With the Oscars tomorrow night and by way of my top ten list, it’s time to reflect on the cinematic art of 2014 that had the most impact on me.
While some filmmakers, purists and other folks bemoan the decrease of celluloid being shot and projected – I wholeheartedly agree it’s a major concern, especially for someone who grew up on a steady diet of the stuff – it’d be a sad world we’d live in if the only filmmakers who could afford to make movies were those who could only do so with the backing of major studios. 2014 offered a lot of great films we may have missed out on or that simply would not have been financially or otherwise possible if alternative methods of filmmaking were not available. These methods include the comparative cheapness of shooting on digital and having the world pitch in money through crowdsourcing channels such as Kickstarter. Sure, there’s bound to be a bunch of crap out there as a result of such facilitation – there’s always a bunch of crap, regardless – but inevitably, the cream of these little, usually idiosyncratic films (almost) always seems to rise to the top, allowing those of us that write about this stuff for a living to take notice and pass them on to others. Such is the case with most of the films making up this list, with the glaring exceptions being the two big studio productions and the two previously theatrically unreleased flashbacks.
So if you’re like me and watch The Academy Awards mostly for the pomp and circumstance and not because you take them seriously as rewarding the best of the best in any given year (or maybe you do take them seriously but want to hear from someone who doesn’t) here’s my (mostly) “alternative” list to this year’s nominees:
1. Interstellar – It’s rare that I’m moved by a big, mainstream movie, much less choose it as my favorite of the year. On top of that, I’m not a Christopher Nolan fan. The bookends to his superhero trilogy are a snoozefest while the middle entry is elevated to art mostly due to Heath Ledger’s performance. Take The Joker out of that film and there’s hardly anything to smile about. So it came as a complete surprise to me when I was floored by Interstellar. Out of all the movies this year it’s the one that achieves artistic greatness by succeeding in that old Hollywood specialty: the combination of spectacle with personal drama. It’s quintessential Hollywood: the vastness of our imagination as a backdrop for our deepest emotions. King Kong, The Wizard of Oz, 2001, The Empire Strikes Back, Close Encounters, E.T., Avatar, Gravity, Frozen – it’s in that same league and then some as its foundation in hard science fiction makes it quite possibly the most realistic science fiction fantasy (as opposed to Gravity‘s straight up realism) ever made. Off the top of my head, Contact comes the closest to a counterpart, but is no where as ambitious or as grandiose. Despite all of Interstellar‘s greatness, it’s really hardly a surprise that The Academy decided to snub it. In The Academy’s myopic view, the fact that Gravity won a major award last year – best director – pretty much canceled any chance of anything resembling sci-fi this year from being seriously considered for anything outside of practical and digital cosmetics. The byline would have to read either Spielberg or Kubrick for The Academy to seriously consider this type of soft and hard science fiction blend. That’s ironic since Interstellar resembles something either one of those filmmakers would have made, Spielberg even being initially attached to the project.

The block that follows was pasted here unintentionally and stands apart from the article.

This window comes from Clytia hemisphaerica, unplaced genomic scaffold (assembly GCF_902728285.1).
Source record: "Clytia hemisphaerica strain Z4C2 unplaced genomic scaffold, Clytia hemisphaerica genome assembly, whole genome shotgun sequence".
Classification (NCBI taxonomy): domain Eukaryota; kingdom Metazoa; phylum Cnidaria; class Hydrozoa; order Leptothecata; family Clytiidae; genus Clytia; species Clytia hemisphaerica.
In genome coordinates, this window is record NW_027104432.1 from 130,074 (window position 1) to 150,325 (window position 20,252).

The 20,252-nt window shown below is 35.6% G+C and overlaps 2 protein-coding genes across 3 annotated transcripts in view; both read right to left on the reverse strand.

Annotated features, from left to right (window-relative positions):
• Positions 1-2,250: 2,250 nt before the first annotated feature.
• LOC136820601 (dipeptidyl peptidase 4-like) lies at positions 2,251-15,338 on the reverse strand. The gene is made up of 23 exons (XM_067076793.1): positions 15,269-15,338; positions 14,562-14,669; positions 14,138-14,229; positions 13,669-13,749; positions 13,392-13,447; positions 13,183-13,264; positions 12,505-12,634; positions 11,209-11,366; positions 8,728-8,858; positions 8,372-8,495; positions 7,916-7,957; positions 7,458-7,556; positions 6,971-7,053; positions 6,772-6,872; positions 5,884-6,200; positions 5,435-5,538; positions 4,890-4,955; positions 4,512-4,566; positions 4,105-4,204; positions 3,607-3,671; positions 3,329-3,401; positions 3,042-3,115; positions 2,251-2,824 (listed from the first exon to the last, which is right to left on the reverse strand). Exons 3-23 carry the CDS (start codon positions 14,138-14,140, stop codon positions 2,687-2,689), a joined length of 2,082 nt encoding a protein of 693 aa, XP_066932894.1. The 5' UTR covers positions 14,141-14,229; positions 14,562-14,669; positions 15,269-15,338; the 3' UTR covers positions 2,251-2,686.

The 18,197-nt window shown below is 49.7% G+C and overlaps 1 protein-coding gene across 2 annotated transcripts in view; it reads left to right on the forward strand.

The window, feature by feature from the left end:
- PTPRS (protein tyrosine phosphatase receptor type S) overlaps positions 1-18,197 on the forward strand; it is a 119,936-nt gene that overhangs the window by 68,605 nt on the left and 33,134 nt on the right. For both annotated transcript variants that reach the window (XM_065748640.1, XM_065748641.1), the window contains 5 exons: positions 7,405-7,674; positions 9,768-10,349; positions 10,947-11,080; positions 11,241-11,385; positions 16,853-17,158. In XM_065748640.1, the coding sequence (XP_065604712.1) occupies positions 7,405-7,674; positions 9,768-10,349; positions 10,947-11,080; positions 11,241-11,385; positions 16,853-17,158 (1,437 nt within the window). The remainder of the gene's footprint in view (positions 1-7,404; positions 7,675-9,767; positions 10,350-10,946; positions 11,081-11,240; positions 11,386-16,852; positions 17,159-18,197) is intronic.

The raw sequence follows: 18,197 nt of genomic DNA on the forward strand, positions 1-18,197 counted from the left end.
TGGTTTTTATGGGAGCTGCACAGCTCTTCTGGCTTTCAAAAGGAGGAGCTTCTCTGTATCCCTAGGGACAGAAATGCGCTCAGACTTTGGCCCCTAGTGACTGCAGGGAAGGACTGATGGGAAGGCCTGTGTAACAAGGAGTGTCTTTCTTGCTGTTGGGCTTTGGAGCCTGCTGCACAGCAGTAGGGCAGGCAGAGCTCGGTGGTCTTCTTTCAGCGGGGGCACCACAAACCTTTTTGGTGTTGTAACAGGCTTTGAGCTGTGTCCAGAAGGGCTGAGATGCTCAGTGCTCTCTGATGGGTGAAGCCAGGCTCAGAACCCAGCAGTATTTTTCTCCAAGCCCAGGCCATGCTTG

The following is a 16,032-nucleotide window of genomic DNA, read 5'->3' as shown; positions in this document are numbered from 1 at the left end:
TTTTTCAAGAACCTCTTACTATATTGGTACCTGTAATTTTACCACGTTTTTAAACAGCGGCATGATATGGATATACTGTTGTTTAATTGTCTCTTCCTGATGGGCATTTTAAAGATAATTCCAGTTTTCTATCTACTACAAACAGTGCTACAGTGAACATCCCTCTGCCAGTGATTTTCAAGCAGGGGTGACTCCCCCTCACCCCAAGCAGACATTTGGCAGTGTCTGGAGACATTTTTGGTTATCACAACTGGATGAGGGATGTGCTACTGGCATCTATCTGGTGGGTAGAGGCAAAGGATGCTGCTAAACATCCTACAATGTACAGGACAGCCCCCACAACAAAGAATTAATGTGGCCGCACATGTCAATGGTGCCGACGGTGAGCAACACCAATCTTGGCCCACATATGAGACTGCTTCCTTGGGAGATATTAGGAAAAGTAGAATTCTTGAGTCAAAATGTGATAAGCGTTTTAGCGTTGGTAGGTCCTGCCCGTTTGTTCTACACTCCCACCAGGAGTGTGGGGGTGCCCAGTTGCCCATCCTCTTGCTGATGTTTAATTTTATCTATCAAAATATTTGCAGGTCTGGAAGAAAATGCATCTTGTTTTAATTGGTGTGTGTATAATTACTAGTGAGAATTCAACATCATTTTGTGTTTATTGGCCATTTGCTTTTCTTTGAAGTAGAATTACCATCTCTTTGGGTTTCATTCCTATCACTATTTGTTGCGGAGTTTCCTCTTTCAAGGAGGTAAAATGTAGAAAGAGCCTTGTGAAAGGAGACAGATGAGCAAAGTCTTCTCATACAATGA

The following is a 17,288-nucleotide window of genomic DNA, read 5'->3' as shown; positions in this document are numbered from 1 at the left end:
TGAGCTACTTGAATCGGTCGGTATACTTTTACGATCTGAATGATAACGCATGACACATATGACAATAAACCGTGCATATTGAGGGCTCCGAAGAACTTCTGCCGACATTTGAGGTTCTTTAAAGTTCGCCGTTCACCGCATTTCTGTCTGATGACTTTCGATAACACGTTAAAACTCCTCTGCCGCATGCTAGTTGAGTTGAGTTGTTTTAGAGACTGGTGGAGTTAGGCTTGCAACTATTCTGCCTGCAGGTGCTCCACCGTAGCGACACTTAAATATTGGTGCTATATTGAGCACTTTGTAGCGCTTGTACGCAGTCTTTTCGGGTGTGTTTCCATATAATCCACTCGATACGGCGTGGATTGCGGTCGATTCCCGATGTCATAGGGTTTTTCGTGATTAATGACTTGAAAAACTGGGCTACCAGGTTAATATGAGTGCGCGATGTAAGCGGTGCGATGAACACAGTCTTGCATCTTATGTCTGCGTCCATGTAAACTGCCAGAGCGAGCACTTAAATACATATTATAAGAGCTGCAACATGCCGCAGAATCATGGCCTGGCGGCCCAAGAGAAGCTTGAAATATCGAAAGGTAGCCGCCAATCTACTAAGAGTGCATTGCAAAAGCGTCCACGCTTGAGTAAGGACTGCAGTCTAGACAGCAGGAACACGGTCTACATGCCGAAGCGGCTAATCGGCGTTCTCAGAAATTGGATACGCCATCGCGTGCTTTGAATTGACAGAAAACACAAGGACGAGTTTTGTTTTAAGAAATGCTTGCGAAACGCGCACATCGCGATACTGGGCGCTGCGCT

2. Coherence – Up until I saw Interstellar this was the one. Perhaps it’s fitting that it’s runner-up since with its similar philosophical musings Coherence almost feels like the dinner theater re-imagining of Christopher Nolan’s magnus opus. Any description of plot or even mention of genre would spoil the thrill of experiencing the wonder that is Coherence. So do yourself a favor and watch Coherence without knowing anything about it, if that’s at all possible in this day and age.
3. Blue Ruin – Like a stripped-down Coen Brothers thriller, Blue Ruin is what happens when you inject a shot(gun) of reality into Hollywood’s revenge fantasy fantasy.
4. Jodorowsky’s Dune – Read my review here.
5. A Girl Walks Home Alone at Night – Read my review here.
6. Gone Girl – Quite possibly the pitch blackest comedy I’ve ever seen. I laughed all the way through.
7. Runaway Nightmare – Read my review here.
8. Electric Boogaloo: The Wild, Untold Story of Cannon Films – a walk down memory lane for anyone who lived through the ’80s version of grindhouse.
9. The One I Love – Yet another movie about parallel universes. This one is a sci-fi rom-com. So watch it with a date. Or two.
10. Nothing Lasts Forever – Read my review here.
Notable mentions in no particular order: Ping Pong Summer, Cold in July, Finding Vivian Maier, The Grand Budapest Hotel, Banksy Does New York, Nightcrawler, John Wick, Locke, Giuseppe Makes a Movie, The Babadook, Dear White People, Enemy, The Guest.